When the maker of the country's most widely used anthrax vaccine cut the ribbon on its new plant in Frederick County last week, an array of public officials, including Gov. Robert L. Ehrlich Jr., praised the package of financial perks that drew the company here.
But at least one politician, County Commissioner John L. "Lennie" Thompson Jr., said he wondered: Was the giveaway really needed to lure BioPort, a Michigan-based vaccine maker, to Frederick?
Emergent BioSolutions Inc. plans to use its new 150,000-square-foot building for making anthrax vaccine. The company expects to employ as many as 400 people and invest $95 million in Frederick.
(Photos Michael Williamson -- The Washington Post)
"We're hoping that with the location of BioPort, there will be interest from other bioscience organizations," said Laurie Boyer, director of operations for the county's Office of Economic Development. Without the loan and tax breaks that the state and county extended, she said, "they probably would not have come."
BioPort, a subsidiary of Emergent BioSolutions Inc., opened a 150,000-square-foot vaccine plant in an industrial park off Route 85, along the Interstate 270 technology corridor. In a statement, the company said it planned to spend $95 million to equip the facility, buy another building nearby and employ as many as 400 people.
Speaking at the opening, Ehrlich said that though Maryland and Frederick are "hot" areas for bioscience research, "there are not a lot of bioscience manufacturing facilities." That, along with the jobs, was a key reason Maryland ponied up more than $10 million in financial incentives, including a $2.5 million forgivable loan to BioPort from the state. The county granted $250,000 in tax relief.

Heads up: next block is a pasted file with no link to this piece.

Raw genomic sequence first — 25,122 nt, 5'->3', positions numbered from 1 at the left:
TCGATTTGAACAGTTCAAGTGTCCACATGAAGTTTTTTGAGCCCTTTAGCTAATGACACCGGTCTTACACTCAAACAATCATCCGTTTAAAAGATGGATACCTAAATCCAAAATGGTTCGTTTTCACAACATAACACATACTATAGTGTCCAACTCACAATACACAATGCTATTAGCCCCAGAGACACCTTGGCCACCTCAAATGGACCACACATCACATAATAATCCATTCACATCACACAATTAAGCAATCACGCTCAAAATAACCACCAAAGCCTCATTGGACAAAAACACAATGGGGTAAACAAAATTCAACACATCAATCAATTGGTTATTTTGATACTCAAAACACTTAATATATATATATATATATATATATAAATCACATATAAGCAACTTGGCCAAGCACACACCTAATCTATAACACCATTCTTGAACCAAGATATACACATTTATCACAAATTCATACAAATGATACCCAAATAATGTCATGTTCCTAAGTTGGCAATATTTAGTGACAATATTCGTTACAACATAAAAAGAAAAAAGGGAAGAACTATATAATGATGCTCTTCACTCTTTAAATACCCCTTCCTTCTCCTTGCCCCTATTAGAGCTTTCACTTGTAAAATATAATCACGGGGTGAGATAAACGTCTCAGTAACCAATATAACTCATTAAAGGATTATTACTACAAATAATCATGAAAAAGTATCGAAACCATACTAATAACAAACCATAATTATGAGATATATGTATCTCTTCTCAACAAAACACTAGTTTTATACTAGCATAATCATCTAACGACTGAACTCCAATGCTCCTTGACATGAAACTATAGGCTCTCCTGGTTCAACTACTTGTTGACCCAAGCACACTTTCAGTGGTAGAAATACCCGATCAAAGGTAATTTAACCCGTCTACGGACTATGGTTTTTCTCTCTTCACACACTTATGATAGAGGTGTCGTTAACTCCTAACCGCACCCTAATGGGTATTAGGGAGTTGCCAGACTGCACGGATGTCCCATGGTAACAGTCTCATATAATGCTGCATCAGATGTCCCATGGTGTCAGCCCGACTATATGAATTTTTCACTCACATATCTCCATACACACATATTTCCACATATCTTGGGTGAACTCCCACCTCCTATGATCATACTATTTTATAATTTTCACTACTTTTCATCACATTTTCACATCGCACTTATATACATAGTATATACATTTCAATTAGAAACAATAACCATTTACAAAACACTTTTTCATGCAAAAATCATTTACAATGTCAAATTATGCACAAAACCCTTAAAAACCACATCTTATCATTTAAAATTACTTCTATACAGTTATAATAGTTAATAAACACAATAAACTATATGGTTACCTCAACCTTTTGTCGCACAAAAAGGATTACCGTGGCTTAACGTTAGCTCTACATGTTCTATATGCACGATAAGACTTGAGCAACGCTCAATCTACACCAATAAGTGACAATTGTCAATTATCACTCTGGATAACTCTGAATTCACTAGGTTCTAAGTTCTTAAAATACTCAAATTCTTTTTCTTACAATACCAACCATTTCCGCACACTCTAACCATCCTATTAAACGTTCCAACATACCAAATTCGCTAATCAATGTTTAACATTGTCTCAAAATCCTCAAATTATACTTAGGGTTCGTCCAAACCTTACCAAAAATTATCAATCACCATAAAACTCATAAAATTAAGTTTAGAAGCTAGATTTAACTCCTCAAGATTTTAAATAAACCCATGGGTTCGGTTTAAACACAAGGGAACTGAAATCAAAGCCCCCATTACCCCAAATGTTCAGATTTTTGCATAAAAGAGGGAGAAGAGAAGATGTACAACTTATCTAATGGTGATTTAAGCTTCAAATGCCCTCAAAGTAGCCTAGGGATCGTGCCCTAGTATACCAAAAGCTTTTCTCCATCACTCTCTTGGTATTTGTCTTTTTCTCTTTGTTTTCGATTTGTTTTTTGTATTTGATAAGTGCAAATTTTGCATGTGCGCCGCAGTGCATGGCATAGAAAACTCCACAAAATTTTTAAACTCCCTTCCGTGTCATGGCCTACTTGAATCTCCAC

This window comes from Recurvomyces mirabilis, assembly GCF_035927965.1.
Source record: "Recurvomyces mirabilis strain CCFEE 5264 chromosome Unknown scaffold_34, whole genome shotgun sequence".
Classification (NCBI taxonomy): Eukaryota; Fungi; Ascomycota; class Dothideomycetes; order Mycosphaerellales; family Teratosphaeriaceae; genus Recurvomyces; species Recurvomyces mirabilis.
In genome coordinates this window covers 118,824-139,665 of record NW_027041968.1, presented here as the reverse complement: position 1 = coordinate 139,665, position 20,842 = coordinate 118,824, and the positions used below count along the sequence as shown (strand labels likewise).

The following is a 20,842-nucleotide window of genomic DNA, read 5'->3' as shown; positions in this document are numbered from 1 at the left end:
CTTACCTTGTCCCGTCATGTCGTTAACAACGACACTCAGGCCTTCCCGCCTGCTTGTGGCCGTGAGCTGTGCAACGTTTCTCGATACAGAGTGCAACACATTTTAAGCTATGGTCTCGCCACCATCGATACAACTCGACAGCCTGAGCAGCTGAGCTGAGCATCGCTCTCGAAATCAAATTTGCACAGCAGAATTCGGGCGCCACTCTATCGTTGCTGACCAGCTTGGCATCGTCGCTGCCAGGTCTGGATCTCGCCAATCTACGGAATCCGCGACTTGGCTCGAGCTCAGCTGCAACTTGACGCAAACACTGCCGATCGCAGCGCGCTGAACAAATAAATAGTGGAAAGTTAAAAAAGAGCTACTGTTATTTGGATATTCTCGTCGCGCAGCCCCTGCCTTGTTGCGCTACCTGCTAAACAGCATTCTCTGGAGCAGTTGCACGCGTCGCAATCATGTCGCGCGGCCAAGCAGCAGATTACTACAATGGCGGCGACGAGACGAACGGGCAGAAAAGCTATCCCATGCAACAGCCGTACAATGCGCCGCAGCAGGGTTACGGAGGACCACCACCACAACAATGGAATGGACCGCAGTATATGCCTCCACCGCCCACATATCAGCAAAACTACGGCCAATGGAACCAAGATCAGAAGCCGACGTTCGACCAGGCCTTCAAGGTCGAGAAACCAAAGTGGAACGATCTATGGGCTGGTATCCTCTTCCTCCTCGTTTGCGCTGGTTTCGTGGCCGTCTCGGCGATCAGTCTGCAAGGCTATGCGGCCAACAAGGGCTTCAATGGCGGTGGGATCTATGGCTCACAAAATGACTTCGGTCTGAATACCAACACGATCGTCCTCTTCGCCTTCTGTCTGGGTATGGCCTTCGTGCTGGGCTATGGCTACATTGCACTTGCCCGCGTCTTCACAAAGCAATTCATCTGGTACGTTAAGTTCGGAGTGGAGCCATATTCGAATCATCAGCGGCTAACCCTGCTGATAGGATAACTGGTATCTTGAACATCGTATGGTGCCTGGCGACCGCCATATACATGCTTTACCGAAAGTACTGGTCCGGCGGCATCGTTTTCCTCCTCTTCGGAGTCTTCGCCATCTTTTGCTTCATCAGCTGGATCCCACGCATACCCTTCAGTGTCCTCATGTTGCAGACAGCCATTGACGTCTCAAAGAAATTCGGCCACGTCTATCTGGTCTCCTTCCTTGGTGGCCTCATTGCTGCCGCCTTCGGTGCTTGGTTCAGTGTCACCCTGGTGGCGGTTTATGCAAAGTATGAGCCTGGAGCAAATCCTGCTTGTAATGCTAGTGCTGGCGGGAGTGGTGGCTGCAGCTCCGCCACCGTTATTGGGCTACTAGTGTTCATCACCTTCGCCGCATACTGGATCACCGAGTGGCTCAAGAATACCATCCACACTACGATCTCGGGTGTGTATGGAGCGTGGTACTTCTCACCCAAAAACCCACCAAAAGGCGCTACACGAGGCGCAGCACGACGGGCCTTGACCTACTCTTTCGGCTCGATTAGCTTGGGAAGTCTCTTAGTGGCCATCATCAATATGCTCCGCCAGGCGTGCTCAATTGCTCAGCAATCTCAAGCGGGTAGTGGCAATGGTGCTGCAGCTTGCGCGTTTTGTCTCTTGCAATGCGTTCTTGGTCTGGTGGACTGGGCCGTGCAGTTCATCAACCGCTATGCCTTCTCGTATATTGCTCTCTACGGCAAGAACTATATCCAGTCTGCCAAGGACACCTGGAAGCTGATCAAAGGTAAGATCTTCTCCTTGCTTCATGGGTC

Aris Melissaratos, secretary of the Maryland Department of Business & Economic Development, said he was quoting U.S. Rep. Roscoe G. Bartlett (R-Md.) in saying: "Maryland is about technological dominance. Maryland must become the world's capital in vaccine production."
But Thompson, the only no vote on BioPort's tax deal, argued that Maryland can achieve that status without "corporate welfare."
"You can't keep people away from here with a flamethrower," he said. "We sell our state and county short when we have to pay companies to come here."
It is true that when it comes to attracting biodefense and biotechnology businesses, Maryland trumps Virginia, its closest competitor. Maryland's biggest asset is the Bethesda-based National Institutes of Health, which drives billions of dollars in research spending.
In Frederick, the NIH's National Cancer Institute operates a research center that has lured bioscience firms to the county, including California-based Scientific Applications International Corp., which operates the cancer institute. SAIC opened its own facility in the same industrial park as BioPort's plant. But SAIC did not garner any publicly funded incentives, Boyer said.
The Army's Fort Detrick has grown into one of the country's leading centers for biodefense research over the past decade and plans to expand its work over the next decade.
Emergent BioSolutions' chairman and chief executive, Fuad El-Hibri, said Frederick's proximity to the Defense Department, the company's biggest customer by far for its anthrax vaccine, was a key lure. "All the federal agencies are here," he said. "This plant brings us closer to where our customers are."
Mike Zamiara, Emergent's chief financial officer, negotiated the deal with the state and county. "He drove a hard bargain," Melissaratos said.
Zamiara said BioPort had looked at its home base of Michigan as well as Illinois, Virginia and Pennsylvania as possible locations for the plant.